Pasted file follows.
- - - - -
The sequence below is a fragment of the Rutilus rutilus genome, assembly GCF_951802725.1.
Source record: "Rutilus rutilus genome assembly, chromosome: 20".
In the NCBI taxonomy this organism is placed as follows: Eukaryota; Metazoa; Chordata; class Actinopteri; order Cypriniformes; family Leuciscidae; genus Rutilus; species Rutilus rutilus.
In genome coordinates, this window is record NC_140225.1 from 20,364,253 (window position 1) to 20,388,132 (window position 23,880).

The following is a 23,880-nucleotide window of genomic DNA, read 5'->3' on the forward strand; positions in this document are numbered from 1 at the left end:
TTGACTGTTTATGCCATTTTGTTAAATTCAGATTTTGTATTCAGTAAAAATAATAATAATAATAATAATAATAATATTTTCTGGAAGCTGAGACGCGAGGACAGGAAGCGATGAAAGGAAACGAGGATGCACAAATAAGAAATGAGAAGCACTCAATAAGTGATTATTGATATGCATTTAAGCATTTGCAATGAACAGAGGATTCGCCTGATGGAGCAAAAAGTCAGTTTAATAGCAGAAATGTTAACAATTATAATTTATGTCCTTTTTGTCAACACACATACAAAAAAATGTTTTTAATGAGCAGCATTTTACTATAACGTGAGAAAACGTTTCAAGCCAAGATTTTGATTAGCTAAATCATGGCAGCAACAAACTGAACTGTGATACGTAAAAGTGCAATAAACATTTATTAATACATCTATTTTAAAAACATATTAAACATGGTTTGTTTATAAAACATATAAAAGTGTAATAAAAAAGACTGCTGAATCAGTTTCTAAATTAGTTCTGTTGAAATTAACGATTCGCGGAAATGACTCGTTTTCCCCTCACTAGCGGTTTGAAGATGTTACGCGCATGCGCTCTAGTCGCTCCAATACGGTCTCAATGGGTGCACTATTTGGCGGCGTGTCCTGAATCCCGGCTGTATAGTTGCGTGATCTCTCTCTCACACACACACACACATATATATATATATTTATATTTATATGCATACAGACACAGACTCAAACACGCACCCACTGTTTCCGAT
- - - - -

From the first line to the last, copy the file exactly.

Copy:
The sequence below is a fragment of the Rutilus rutilus genome, assembly GCF_951802725.1.
Source record: "Rutilus rutilus genome assembly, chromosome: 20".
In the NCBI taxonomy this organism is placed as follows: Eukaryota; Metazoa; Chordata; class Actinopteri; order Cypriniformes; family Leuciscidae; genus Rutilus; species Rutilus rutilus.
In genome coordinates, this window is record NC_140225.1 from 20,364,253 (window position 1) to 20,388,132 (window position 23,880).

The following is a 23,880-nucleotide window of genomic DNA, read 5'->3' on the forward strand; positions in this document are numbered from 1 at the left end:
TTGACTGTTTATGCCATTTTGTTAAATTCAGATTTTGTATTCAGTAAAAATAATAATAATAATAATAATAATAATATTTTCTGGAAGCTGAGACGCGAGGACAGGAAGCGATGAAAGGAAACGAGGATGCACAAATAAGAAATGAGAAGCACTCAATAAGTGATTATTGATATGCATTTAAGCATTTGCAATGAACAGAGGATTCGCCTGATGGAGCAAAAAGTCAGTTTAATAGCAGAAATGTTAACAATTATAATTTATGTCCTTTTTGTCAACACACATACAAAAAAATGTTTTTAATGAGCAGCATTTTACTATAACGTGAGAAAACGTTTCAAGCCAAGATTTTGATTAGCTAAATCATGGCAGCAACAAACTGAACTGTGATACGTAAAAGTGCAATAAACATTTATTAATACATCTATTTTAAAAACATATTAAACATGGTTTGTTTATAAAACATATAAAAGTGTAATAAAAAAGACTGCTGAATCAGTTTCTAAATTAGTTCTGTTGAAATTAACGATTCGCGGAAATGACTCGTTTTCCCCTCACTAGCGGTTTGAAGATGTTACGCGCATGCGCTCTAGTCGCTCCAATACGGTCTCAATGGGTGCACTATTTGGCGGCGTGTCCTGAATCCCGGCTGTATAGTTGCGTGATCTCTCTCTCACACACACACACACATATATATATATATTTATATTTATATGCATACAGACACAGACTCAAACACGCACCCACTGTTTCCGAT